Tell how you would modify the design and the analysis of the results if 3 chemicals were to be compared.

April 2007 [18 out of 100; 3 hour exam]

  1. In performing a response surface study, a \(2^4\) factorial with center points has been performed and only the following effects were found to be statistically significant in terms of the scaled variables: \(b_1 = -3.0\), \(b_3 = +4.0\) and \(b_4 = +2.0\). If the objective is to maximize \(y\), suggest some specific runs to perform in terms of the scaled variables.
  2. What are D-optimal designs? What is the justification for these designs? List some situations where these designs are very useful.

April 2007 [30 out of 100; 3 hour exam]

Construct a \(2^{7-3}\) fractional factorial design with the highest resolution possible.

  1. Write down the design matrix showing the conditions for the 7 variables for each experiment.
  2. What effects are confounded with the main effect of variable F, and with the two-factor interaction between variables B and F?
  3. If the observed results from this experiment for the response \((y)\), given in standard order, were as given below, estimate the effect of the BF interaction and any other effects confounded with it. \(y = [5.0, 4.1, 4.5, 6.0, 5.5, 4.3, 5.0, 5.5, 6.2, 3.5, 5.8, 4.0, 3.9, 5.5, 6.0, 4.0]\).
  4. Suppose that you used a fold-over design as a second fraction. What would the design matrix look like for this second fraction? If the two fractions are combined, what combination of effects can be estimated (ignore 3 factor interactions and higher)?

April 2007 [10 out of 100; 3 hour exam]

Suppose that, when you ran the first fractional factorial of a \(2^{7-3}\) design, the \(y\) response for the first experiment was not actually available because the sample collected from that experimental run was damaged prior to measurement. If the experiment could not be repeated, explain how you would analyze the results from the remaining 15 runs.

Tutorial question, March 2006

Set up an 8 run fractional factorial design in 5 variables (1/4 fraction of a \(2^5\) design)

  1. Work out the confounding pattern of the effects.
  2. For the runs in standard order, assume that the measured responses are: 2.0, 4.1, 3.5, 3.8, 4.5, 5.0, 2.9, 4.3. Estimate all the effects you can.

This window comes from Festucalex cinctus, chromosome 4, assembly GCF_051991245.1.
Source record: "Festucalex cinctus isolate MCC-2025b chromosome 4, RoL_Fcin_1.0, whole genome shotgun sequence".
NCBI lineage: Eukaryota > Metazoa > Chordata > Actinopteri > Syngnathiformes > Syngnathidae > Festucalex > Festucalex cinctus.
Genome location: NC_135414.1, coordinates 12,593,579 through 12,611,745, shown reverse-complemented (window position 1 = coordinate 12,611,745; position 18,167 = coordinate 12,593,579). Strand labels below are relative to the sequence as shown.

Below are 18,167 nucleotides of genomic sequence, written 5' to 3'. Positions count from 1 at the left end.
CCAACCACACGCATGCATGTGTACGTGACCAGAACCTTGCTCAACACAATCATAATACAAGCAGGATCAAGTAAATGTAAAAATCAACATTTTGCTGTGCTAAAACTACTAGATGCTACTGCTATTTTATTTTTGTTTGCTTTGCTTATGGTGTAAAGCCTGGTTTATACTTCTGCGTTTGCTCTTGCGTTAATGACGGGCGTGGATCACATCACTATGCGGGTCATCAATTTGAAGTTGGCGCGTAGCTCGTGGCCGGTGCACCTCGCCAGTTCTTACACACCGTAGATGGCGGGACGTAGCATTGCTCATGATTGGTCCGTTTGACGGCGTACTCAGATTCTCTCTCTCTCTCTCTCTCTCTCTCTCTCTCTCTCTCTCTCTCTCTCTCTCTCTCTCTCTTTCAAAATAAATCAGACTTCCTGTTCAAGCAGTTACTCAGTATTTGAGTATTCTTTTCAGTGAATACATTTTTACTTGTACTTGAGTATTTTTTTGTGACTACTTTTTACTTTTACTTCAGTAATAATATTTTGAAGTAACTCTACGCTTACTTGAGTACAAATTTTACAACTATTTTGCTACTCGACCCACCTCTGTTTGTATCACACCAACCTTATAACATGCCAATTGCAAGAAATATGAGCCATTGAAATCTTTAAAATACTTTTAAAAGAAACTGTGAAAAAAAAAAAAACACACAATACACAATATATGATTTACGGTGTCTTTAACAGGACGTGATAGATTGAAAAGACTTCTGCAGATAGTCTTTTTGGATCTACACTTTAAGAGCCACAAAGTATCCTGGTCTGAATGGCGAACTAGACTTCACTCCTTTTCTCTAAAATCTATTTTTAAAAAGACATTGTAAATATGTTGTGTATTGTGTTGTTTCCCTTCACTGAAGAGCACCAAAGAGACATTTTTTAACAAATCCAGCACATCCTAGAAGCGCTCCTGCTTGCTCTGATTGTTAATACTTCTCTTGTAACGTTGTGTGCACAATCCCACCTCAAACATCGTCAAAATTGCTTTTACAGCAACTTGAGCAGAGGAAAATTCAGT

3. Suggest a second fraction to run? Write down the 8 design conditions for this. Work out the confounding pattern for the effects.
  4. Work out the confounding pattern for the 16 effects of the combined design.

April 1995 [6 out of 100; 3 hour exam]

Maximizing the determinant \(\|\mathbf{X}'\mathbf{X}\|\) has been used to design the experimental conditions for the next run or runs. What justification exists for this design criterion? Suggest an alternative criterion for optimal designs.

Unknown exam

Suggest an experimental design with a small number of runs for investigating 3 variables, \(x_1, x_2, x_3\), where it is desired to estimate the main effects and two factor interactions for all three variables as well as the quadratic and cubic effects of \(x_3\).

Latent variable methods

April 2007 [16 out of 100; 3 hour exam]

Describe briefly the concepts and methodology behind using PCA or PLS for setting up SPC control charts for the monitoring of processes. (I do not need an explanation of what PCA or PLS is, just its use for control charting.) When might you choose to use PLS over PCA? What advantages do these multivariate charts have over the use of Shewhart charts on individual variables?

April 1996 [8 out of 100; 3 hour exam]

Discuss the use of PCA and/or PLS in multivariate process monitoring. What problems do these methods overcome, and what control charts and diagnostic procedures do they lead to?

Unknown exam

Briefly discuss how Principal Component Analysis (PCA) is useful for the analysis of industrial databases.